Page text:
How to Lease a Car
- Part 1 of 5: Decide on the type of vehicle you want
- Part 2 of 5: Determine your budget for monthly payments and extras
- Part 3 of 5: Shop around for the best deal
- Part 4 of 5: Get insurance coverage
- Part 5 of 5: Sign all of the documents and get on the road
If the time isn’t right to buy a car, or you can’t afford a new model, then leasing might be a good option for you. Leasing a car allows you to drive a newer vehicle without the same large financial commitment as buying. Leasing a car isn’t for everyone, so it’s important to consider your individual needs before deciding to lease.
Leasing is essentially renting, and you have a variety of options for how long your lease lasts and what is included. It’s important to note that leasing a car doesn’t result in owning a car, and over time the cost of leasing could be more than purchasing a car.
Once you’ve decided that leasing is right for you, the process is relatively straightforward. In this article, Part 1 advises thinking carefully about the type of vehicle you want, Part 2 recommends figuring out how much you can afford, Part 3 suggests shopping around, Part 4 encourages you to get insurance, and Part 5 talks about signing paperwork.
Part 1 of 5: Decide on the type of vehicle you want
The exciting thing about leasing is that more cars are available to you that might have been out of your budget if you were buying. In leasing a car, you can experience some of the newer models that you probably wouldn’t buy.
Be realistic about the car you choose to make sure that it fits your needs and will continue to work for you for the duration of your lease agreement. A two-door coupe might be fun at first, but not practical when others are going to be riding with you.
Part 2 of 5: Determine your budget for monthly payments and extras
Some things to consider:
- Does your lease require a down payment?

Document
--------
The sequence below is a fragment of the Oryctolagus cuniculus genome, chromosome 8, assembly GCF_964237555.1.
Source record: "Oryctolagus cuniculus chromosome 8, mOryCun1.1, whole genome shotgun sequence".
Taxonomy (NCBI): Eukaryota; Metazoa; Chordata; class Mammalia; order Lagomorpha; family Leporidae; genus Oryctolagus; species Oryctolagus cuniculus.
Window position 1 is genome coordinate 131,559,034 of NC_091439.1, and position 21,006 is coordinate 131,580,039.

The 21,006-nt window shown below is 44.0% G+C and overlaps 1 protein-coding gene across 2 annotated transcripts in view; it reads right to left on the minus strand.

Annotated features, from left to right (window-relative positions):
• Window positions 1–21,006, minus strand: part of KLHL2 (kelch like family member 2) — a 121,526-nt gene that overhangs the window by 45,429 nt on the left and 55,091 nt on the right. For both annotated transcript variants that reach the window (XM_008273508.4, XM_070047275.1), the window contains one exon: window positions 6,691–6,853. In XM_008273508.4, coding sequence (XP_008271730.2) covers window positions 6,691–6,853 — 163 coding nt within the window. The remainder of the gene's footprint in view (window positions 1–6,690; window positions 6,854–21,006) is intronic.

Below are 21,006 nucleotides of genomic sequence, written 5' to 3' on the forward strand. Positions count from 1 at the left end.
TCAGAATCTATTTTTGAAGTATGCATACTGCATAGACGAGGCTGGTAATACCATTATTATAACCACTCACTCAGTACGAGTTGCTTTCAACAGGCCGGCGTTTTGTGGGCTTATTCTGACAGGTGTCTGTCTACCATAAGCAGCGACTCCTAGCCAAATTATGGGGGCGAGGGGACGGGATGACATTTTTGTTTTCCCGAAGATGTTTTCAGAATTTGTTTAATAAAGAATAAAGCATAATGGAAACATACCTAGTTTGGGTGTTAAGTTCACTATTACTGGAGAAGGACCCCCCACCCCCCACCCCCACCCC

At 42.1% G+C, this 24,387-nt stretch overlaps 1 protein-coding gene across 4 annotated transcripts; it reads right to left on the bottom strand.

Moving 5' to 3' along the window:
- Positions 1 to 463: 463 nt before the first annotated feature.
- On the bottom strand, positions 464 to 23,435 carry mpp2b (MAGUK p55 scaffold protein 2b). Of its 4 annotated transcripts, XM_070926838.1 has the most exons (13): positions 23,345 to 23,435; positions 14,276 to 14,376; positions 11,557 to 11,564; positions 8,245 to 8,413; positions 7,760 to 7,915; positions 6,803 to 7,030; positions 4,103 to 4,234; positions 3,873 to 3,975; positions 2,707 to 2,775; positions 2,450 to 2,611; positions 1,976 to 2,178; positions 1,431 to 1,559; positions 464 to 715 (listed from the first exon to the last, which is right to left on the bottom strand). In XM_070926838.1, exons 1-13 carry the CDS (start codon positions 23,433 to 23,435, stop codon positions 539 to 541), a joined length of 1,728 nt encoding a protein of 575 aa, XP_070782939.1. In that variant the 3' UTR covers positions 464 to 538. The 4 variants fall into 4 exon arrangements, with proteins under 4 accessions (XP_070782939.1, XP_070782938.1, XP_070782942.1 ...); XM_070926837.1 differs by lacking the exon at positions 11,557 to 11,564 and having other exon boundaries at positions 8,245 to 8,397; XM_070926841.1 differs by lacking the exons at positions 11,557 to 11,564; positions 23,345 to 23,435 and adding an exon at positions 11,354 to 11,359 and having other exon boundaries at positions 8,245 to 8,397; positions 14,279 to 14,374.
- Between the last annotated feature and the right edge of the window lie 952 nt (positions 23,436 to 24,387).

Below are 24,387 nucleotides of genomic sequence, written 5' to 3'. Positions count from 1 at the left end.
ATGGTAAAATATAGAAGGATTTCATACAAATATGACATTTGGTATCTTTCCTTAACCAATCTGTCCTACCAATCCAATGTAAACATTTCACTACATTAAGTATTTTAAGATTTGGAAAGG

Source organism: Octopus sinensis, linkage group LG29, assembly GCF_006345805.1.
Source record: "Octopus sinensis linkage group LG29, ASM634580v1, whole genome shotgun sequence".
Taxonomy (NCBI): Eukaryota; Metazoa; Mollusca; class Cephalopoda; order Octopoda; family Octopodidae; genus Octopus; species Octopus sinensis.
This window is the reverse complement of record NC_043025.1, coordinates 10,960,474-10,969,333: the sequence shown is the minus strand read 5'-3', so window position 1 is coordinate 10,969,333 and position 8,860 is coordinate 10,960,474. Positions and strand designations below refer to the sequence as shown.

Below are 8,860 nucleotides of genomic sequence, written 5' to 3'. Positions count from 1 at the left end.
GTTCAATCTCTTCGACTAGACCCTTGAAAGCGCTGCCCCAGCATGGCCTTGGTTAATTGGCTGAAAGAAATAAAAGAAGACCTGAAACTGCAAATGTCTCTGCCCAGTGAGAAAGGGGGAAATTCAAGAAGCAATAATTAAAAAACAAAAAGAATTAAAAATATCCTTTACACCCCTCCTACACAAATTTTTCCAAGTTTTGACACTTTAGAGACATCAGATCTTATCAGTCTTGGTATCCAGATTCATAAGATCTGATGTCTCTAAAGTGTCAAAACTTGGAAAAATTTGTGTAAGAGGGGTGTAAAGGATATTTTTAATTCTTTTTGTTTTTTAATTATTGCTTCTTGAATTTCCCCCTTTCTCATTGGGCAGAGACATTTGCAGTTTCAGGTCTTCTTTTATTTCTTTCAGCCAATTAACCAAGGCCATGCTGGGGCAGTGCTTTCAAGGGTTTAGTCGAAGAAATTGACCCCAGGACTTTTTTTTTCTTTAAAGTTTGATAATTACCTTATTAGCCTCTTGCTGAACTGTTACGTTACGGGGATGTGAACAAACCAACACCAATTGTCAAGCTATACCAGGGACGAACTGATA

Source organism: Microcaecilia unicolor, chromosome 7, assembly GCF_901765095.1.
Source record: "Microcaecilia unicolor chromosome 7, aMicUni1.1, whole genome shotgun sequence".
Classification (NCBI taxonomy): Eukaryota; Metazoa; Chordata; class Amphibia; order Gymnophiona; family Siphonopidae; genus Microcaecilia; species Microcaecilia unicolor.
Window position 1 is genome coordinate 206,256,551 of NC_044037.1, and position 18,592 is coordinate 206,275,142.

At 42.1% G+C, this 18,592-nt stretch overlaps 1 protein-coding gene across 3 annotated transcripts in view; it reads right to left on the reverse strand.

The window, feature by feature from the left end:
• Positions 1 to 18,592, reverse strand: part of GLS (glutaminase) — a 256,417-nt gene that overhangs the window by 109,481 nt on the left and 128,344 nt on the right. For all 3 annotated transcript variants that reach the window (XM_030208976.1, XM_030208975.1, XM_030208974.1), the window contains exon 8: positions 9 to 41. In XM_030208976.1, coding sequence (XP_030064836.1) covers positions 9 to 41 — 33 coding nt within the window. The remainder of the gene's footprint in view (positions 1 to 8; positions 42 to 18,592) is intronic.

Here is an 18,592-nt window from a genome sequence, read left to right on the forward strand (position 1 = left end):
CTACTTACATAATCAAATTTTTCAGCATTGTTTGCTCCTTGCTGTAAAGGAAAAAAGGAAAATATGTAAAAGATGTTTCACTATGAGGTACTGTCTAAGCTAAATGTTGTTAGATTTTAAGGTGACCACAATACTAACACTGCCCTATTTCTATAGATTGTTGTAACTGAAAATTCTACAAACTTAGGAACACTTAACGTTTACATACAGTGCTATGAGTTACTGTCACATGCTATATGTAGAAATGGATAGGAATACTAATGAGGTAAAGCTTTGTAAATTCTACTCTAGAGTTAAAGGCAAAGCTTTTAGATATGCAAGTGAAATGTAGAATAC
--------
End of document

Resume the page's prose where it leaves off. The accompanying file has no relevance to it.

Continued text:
- How much are you willing to spend per month?
- Does the lease agreement include repairs?
- What is the mileage limit?
- Note: The majority of lease agreements have a yearly mileage allowance, and companies will charge you for exceeding the limit. Most limits are set under 15,000 miles annually, so make sure that works for you.
Part 3 of 5: Shop around for the best deal
Car companies offer special deals and promotions from time to time, so there are plenty of opportunities to get a discount on a new lease. Call car companies directly and request a lease quote that includes the down payment, extra fees, monthly charges, and sales tax. Get the full quote from each company so that you can compare your choices effectively.
It is possible to negotiate, so don’t be afraid to ask for a better deal. The representative might be able to help you cut some costs or offer alternatives in the car category you are interested in.
Part 4 of 5: Get insurance coverage
Car insurance for leasing a car is often more expensive than insuring a car that you own. Lease agreements over require more coverage and extras, so be sure to factor that into your budget and work with your insurance company to find the deal that is best for you.
Part 5 of 5: Sign all of the documents and get on the road
Once you have a complete understanding of your lease agreement, all that is left is to sign and drive away. You should have a complete breakdown of the charges and fees so that the paperwork you sign matches the deal you agreed upon.
Leasing isn’t without restrictions. When you lease a car there are often mileage restrictions and you have to keep the car clean and damage-free. Be sure to research all of the requirements before you commit.